My Art Blog

Tuesday, 31 December 2019

Painting Hogwarts - Part 1

I've always loved the scene in the 1st Harry Potter film where Hagrid is taking the year 1 kids over to Hogwarts (the 1st time we see it) in the small boats.

I spotted a painting of it recently online and thought I'd have go at my own version.

It's painted on canvas (40x40cm) using acrylic.  The canvas was already primed with gesso (can you actually buy a canvas these days that isn't primed?)

I always do an undercoat first.  I used to paint a thin yellow undercoat, and then do a pencil drawing of the subject on top.  but, I've recently changed to do a rough painting of the subject in a cheap thin acrylic as the under painting.  This saves me spending ages doing a pencil drawing on the canvas (and I can proper fret on the pencil drawing on the canvas - hours saved :-)).

Anyways, I blocked in the rough outline of Hogwarts, with clouds and the moon peaking through, and just blocked in the sea as a dark blue - only spent may be 10-15 mins on this stage.

I then set about doing the sky / clouds and moon.  For the sky I mixed up some black, blue and a touch of white in a pot.  I used a large flat headed brush and did long strokes across the canvas, after a couple of brush widths I then added a touch of white and blue to the mix to lighten the colour slightly as I move down the canvas.  Continue to add a touch more white and blue to the mix to lighten a bit as you move down.  Sometimes it can create a banding effect (especially if you have added to much white/blue, so that the difference to the previous colour is too much).  If the paint is still wet you can fix this by mixing the edge of the "bands" together a bit more.  If the paint has dried then I would suggest using the dry brushing technique to blend in the "bands".  To dry brush, apply the paint (matching the colour of one of the bands) to an old brush, and then wipe/brush of 95% of the paint of the brush with a tissue.  Then initially, lightly stroke the brush over the edge of the bands, and as there becomes less paint on the brush, you can add more pressure to it.  Eventually, the bands should disappear as you shade in the edge of the each band.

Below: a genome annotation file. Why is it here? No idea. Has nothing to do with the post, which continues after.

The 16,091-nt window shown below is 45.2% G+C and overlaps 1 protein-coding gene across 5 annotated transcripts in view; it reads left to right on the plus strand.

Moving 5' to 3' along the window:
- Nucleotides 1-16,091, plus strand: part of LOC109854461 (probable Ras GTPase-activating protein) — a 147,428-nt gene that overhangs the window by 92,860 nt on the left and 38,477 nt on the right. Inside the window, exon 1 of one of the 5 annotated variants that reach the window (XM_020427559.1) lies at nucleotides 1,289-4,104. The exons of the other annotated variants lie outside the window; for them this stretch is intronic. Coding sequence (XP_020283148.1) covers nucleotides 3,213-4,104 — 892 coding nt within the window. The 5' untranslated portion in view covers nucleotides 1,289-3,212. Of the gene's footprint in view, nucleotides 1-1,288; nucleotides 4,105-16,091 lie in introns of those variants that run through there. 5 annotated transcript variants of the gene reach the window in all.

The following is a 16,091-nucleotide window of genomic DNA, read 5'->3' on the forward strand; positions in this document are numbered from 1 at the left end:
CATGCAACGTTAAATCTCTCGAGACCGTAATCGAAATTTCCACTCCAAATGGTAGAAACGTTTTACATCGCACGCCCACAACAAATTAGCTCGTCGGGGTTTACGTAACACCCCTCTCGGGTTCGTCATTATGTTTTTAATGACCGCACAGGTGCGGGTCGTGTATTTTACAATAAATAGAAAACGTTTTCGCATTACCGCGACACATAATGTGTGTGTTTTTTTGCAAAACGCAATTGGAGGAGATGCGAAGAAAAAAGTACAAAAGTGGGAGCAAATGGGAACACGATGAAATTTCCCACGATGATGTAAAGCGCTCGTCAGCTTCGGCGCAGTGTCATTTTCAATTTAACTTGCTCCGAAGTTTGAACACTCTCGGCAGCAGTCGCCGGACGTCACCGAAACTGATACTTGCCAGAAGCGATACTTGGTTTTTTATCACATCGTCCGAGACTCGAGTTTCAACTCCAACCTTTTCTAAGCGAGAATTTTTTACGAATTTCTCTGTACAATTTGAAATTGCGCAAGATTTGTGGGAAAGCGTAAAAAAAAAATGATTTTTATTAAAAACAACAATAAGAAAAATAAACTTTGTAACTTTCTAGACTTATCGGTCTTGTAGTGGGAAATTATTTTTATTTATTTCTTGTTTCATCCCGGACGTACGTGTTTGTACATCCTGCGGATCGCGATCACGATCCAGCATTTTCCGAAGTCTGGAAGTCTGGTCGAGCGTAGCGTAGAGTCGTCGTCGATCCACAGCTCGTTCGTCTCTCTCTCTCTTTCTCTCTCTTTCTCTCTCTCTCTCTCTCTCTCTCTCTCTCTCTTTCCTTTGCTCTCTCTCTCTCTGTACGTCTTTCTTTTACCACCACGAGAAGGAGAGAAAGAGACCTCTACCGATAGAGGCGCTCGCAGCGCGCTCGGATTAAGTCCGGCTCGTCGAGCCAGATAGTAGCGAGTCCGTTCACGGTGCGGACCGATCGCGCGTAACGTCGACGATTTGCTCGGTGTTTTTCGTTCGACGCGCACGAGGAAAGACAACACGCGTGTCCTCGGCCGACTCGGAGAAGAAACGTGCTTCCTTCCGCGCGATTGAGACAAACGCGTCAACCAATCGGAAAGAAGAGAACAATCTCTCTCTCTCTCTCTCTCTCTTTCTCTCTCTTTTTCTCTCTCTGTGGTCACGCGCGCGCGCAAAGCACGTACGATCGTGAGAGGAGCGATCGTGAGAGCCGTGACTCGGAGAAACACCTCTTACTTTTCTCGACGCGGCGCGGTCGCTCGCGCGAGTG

For the clouds, I mixed up a similar (but lighter colour), mixing wet in wet, and darkening and lightening the clouds - trying to be quite free and see how the clouds start to come alive.  Obviously, the clouds are lighter at the top and nearer the moon, but they will have different layers and some will be more prominent which will create different effects.  I use the brush strokes to show the shape and structure of the clouds.

To paint the moon behind the clouds / peeking through - I mixed up a very light blue grey and made a rough circle.  Where the clouds were thinner I showed some of the moon light getting through the clouds, and for the thicker clouds - no light gets through.

I probably spent an hour getting the clouds / sky / moon right.

Here's the painting at the end of this stage ...



http://www.ScottMackayArt.co.uk


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